Student Raises $28,600 For Homeless Man Who Offered To Pay Her Taxi Home

Dominique Harrison-Bentzen wanted to get home after a (pre-pandemic) night out, but she’d lost her bank card and couldn’t afford a taxi home.

A man experiencing homelessness swooped in to save the day with an extraordinary act of kindness — and his good deed ended up being rewarded many times over.

Robbie to the rescue

The night had wound down for Harrison-Bentzen, a then 22-year-old student at the University of Central Lancashire in the United Kingdom, and she needed to get home. But she noticed something was missing — she’d lost her bank card and was out of cash.

All of a sudden, a homeless man named Robbie approached her with an offer to pay for her taxi ride home.

“I suddenly realized that I had no money and a homeless man approached me with his only change of £3 ($4 USD),” she told the Guardian. “He insisted I took it to pay for a taxi to make sure I got home safe.”

What goes around comes around

Harrison-Bentzen declined the offer, but after she got home she decided to do something to repay Robbie.

So, she set up a donation page and asked people to donate £3 — the cost of a taxi ride — to help Robbie get back on his feet.

“I was touched by such a kind gesture from a man who faces ignorance every day, so I set on a mission to find him,” Harrison-Bentzen wrote on Facebook.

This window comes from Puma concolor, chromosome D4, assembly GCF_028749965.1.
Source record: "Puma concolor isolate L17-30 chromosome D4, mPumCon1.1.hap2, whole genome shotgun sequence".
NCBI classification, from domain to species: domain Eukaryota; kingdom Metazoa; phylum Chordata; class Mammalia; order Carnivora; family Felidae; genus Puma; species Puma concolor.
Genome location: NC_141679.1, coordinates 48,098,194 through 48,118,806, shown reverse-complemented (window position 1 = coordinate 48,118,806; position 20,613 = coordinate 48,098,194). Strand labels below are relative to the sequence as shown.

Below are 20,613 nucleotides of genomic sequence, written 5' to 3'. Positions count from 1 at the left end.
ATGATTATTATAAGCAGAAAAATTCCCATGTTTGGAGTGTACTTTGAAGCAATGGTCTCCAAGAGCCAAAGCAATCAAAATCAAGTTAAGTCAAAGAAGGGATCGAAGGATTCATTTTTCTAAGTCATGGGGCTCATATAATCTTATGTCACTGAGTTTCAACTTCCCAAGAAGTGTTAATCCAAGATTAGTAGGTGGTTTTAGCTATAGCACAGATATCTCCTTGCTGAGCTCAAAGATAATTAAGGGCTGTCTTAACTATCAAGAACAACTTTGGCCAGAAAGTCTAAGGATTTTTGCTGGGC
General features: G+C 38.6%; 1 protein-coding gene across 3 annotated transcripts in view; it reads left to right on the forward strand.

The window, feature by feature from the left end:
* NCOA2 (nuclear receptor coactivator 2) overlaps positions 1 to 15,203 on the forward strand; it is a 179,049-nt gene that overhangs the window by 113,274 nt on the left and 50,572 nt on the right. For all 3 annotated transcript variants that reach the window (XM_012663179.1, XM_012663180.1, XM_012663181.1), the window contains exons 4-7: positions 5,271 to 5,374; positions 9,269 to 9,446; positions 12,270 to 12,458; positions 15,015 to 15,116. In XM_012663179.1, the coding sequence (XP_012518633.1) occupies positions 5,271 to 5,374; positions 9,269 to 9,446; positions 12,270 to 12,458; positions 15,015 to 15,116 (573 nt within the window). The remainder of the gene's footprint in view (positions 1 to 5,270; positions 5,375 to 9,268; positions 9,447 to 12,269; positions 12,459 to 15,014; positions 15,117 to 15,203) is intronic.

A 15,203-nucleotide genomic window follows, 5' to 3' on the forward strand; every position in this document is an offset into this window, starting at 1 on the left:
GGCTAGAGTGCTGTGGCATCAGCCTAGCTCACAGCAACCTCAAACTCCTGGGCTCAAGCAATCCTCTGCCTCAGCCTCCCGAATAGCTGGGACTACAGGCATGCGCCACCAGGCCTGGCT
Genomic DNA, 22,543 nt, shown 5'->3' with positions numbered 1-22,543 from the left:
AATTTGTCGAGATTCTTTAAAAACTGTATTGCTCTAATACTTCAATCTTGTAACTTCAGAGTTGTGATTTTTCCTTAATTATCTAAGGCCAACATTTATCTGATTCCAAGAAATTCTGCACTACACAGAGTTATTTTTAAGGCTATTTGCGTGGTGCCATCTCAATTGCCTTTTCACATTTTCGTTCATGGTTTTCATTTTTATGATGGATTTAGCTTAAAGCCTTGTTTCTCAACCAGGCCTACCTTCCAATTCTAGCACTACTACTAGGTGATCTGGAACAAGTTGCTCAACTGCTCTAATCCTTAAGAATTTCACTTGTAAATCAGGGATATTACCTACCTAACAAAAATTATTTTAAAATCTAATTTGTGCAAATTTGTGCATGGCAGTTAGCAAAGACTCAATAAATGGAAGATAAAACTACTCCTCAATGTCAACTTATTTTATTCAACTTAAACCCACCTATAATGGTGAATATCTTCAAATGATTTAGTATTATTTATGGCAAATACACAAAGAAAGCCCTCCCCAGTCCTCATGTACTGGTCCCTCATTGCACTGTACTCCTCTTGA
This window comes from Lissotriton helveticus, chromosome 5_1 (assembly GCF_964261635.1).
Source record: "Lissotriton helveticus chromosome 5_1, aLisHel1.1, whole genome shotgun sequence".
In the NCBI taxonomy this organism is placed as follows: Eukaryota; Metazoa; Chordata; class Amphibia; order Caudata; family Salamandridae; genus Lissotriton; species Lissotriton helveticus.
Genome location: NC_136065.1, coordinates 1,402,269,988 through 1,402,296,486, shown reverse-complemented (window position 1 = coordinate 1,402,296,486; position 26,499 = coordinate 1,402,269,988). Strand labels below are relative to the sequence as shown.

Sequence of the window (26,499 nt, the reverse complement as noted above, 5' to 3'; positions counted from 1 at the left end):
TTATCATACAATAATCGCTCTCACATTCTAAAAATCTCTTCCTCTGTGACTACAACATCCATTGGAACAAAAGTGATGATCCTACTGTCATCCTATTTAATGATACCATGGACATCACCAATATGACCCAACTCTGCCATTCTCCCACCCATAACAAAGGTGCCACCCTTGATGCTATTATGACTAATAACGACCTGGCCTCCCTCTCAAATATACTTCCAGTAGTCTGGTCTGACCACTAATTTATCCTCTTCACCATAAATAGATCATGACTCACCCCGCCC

“The more I spoke about him the more kind gestures I learned, such as him returning wallets untouched to pedestrians and offering his scarf to keep people warm.”

Harrison-Bentzen added that Robbie had been homeless for just seven months and can’t get work because he doesn’t have an address.

“So that’s when I decided to change Robbie’s life and help him, as he has helped many others.”

Dominique Harrison-Bentzen said.

The goal was to help Robbie find permanent accommodation, but it ended up going much further. The campaign went viral and pulled in over £21,000 ($28,600 USD).

Harrison-Bentzen and Robbie decided to help other homeless people and local charities as well.

 “This is not only going to change Robbie’s life, but [the lives of] an incredible amount of homeless people in Preston,” Harrison-Bentzen, who slept out in the street for 24 hours as part of the fundraiser.

“Yes, we were cold and yes, we were hungry, but people endure that 365 days of the year, so for 24 hours we didn’t complain.”

Rewards for kindness aren’t necessary, but they don’t hurt

We don’t do kind things because we know we’ll get a big reward afterward — kindness is simply a good thing to do.

But sometimes, when we least expect it, our kind deeds get rewarded and when they do they make the most heartwarming stories.

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